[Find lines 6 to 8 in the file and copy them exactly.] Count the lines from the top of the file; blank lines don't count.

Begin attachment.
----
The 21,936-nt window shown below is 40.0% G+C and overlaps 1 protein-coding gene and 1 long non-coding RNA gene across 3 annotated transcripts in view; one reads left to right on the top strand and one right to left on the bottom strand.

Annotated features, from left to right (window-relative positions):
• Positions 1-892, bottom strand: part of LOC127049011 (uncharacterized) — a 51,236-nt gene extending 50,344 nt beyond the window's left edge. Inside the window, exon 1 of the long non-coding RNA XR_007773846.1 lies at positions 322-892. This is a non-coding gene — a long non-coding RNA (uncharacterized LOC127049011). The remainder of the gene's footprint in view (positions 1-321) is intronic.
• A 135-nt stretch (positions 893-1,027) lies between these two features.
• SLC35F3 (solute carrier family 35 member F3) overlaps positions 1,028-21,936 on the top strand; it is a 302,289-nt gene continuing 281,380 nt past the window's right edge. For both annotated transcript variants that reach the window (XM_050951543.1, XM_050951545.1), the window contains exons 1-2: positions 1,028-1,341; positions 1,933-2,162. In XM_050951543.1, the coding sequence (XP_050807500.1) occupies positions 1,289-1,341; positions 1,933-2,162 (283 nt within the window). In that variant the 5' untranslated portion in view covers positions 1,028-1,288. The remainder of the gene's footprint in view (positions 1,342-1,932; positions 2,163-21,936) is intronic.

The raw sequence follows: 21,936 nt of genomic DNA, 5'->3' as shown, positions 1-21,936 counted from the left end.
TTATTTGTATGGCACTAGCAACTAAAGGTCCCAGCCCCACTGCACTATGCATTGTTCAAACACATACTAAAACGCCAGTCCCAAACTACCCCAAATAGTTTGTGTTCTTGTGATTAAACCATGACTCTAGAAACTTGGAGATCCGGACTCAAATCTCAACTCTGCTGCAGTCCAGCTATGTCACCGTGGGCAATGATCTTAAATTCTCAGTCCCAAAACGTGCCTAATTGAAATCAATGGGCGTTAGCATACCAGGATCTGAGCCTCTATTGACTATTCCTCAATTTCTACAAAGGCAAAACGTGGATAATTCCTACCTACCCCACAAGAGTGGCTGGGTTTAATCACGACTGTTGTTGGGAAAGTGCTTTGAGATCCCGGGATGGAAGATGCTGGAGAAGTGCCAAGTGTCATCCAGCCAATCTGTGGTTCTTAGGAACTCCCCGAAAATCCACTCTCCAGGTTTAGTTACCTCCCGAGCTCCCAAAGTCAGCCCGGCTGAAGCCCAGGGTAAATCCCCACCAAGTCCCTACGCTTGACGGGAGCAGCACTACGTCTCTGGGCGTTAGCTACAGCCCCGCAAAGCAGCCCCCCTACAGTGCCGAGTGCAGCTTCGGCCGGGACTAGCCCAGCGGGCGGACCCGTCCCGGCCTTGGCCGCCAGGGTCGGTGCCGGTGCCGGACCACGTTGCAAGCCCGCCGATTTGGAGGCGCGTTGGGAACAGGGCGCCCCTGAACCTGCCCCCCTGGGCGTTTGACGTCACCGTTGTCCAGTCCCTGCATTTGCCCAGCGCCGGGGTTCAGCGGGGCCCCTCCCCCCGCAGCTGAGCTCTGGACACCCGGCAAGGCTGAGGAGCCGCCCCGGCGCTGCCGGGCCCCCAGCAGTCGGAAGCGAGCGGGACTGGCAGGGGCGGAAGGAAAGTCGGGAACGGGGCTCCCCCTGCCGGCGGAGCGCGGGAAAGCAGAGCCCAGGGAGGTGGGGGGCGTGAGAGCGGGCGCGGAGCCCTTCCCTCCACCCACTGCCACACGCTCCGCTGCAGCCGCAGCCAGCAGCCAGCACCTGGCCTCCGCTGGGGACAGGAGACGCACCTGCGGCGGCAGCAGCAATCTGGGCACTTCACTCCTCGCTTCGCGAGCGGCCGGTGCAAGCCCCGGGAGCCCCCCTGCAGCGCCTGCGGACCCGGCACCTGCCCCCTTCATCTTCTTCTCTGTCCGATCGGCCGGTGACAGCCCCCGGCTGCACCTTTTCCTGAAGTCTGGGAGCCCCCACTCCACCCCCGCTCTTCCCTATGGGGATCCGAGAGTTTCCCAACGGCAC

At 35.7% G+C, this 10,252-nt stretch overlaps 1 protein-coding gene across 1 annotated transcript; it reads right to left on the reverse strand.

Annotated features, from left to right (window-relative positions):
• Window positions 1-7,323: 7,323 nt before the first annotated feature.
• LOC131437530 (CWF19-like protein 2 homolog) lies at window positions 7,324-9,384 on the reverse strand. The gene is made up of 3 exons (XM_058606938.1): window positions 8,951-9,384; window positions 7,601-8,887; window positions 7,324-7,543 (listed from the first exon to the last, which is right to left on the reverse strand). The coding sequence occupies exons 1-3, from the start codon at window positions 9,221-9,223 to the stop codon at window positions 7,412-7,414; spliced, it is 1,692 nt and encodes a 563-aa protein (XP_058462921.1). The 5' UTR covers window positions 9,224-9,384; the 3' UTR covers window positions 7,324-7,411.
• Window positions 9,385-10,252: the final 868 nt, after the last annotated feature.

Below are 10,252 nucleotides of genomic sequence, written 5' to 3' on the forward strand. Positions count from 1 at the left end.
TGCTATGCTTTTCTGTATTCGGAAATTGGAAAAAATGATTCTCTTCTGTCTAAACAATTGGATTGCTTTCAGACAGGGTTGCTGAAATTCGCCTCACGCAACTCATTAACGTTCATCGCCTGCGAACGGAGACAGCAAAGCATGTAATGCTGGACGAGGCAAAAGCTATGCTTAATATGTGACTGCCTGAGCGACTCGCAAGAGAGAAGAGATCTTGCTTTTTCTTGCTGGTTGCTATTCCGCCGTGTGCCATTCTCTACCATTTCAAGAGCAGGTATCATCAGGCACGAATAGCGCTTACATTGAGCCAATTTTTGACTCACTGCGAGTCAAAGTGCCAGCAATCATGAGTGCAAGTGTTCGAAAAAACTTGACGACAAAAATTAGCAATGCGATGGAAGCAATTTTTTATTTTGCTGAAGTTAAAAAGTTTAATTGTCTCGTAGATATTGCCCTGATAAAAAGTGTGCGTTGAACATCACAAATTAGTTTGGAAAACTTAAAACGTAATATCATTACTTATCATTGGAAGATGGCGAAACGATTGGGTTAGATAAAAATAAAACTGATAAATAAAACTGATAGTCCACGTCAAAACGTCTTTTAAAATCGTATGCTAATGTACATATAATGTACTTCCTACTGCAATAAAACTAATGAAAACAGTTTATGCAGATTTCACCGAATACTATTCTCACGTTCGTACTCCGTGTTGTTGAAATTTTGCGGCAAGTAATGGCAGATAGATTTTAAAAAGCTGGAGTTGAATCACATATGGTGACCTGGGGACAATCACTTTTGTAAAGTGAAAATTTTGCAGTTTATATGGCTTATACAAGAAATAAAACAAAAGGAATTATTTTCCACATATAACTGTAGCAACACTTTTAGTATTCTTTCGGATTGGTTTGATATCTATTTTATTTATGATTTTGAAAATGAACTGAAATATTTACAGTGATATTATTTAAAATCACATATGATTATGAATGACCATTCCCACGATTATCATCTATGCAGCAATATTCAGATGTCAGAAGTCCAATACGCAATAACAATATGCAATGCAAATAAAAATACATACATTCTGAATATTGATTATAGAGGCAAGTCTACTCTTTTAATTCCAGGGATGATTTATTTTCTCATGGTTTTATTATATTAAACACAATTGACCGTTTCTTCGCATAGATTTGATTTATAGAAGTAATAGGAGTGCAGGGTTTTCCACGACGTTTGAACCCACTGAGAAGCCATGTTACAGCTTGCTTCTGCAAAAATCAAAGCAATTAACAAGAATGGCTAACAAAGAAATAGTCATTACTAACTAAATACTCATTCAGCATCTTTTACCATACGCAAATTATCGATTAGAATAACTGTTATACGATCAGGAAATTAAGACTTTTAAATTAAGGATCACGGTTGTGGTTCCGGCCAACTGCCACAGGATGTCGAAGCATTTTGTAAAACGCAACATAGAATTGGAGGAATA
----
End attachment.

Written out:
The raw sequence follows: 21,936 nt of genomic DNA, 5'->3' as shown, positions 1-21,936 counted from the left end.
TTATTTGTATGGCACTAGCAACTAAAGGTCCCAGCCCCACTGCACTATGCATTGTTCAAACACATACTAAAACGCCAGTCCCAAACTACCCCAAATAGTTTGTGTTCTTGTGATTAAACCATGACTCTAGAAACTTGGAGATCCGGACTCAAATCTCAACTCTGCTGCAGTCCAGCTATGTCACCGTGGGCAATGATCTTAAATTCTCAGTCCCAAAACGTGCCTAATTGAAATCAATGGGCGTTAGCATACCAGGATCTGAGCCTCTATTGACTATTCCTCAATTTCTACAAAGGCAAAACGTGGATAATTCCTACCTACCCCACAAGAGTGGCTGGGTTTAATCACGACTGTTGTTGGGAAAGTGCTTTGAGATCCCGGGATGGAAGATGCTGGAGAAGTGCCAAGTGTCATCCAGCCAATCTGTGGTTCTTAGGAACTCCCCGAAAATCCACTCTCCAGGTTTAGTTACCTCCCGAGCTCCCAAAGTCAGCCCGGCTGAAGCCCAGGGTAAATCCCCACCAAGTCCCTACGCTTGACGGGAGCAGCACTACGTCTCTGGGCGTTAGCTACAGCCCCGCAAAGCAGCCCCCCTACAGTGCCGAGTGCAGCTTCGGCCGGGACTAGCCCAGCGGGCGGACCCGTCCCGGCCTTGGCCGCCAGGGTCGGTGCCGGTGCCGGACCACGTTGCAAGCCCGCCGATTTGGAGGCGCGTTGGGAACAGGGCGCCCCTGAACCTGCCCCCCTGGGCGTTTGACGTCACCGTTGTCCAGTCCCTGCATTTGCCCAGCGCCGGGGTTCAGCGGGGCCCCTCCCCCCGCAGCTGAGCTCTGGACACCCGGCAAGGCTGAGGAGCCGCCCCGGCGCTGCCGGGCCCCCAGCAGTCGGAAGCGAGCGGGACTGGCAGGGGCGGAAGGAAAGTCGGGAACGGGGCTCCCCCTGCCGGCGGAGCGCGGGAAAGCAGAGCCCAGGGAGGTGGGGGGCGTGAGAGCGGGCGCGGAGCCCTTCCCTCCACCCACTGCCACACGCTCCGCTGCAGCCGCAGCCAGCAGCCAGCACCTGGCCTCCGCTGGGGACAGGAGACGCACCTGCGGCGGCAGCAGCAATCTGGGCACTTCACTCCTCGCTTCGCGAGCGGCCGGTGCAAGCCCCGGGAGCCCCCCTGCAGCGCCTGCGGACCCGGCACCTGCCCCCTTCATCTTCTTCTCTGTCCGATCGGCCGGTGACAGCCCCCGGCTGCACCTTTTCCTGAAGTCTGGGAGCCCCCACTCCACCCCCGCTCTTCCCTATGGGGATCCGAGAGTTTCCCAACGGCAC

At 35.7% G+C, this 10,252-nt stretch overlaps 1 protein-coding gene across 1 annotated transcript; it reads right to left on the reverse strand.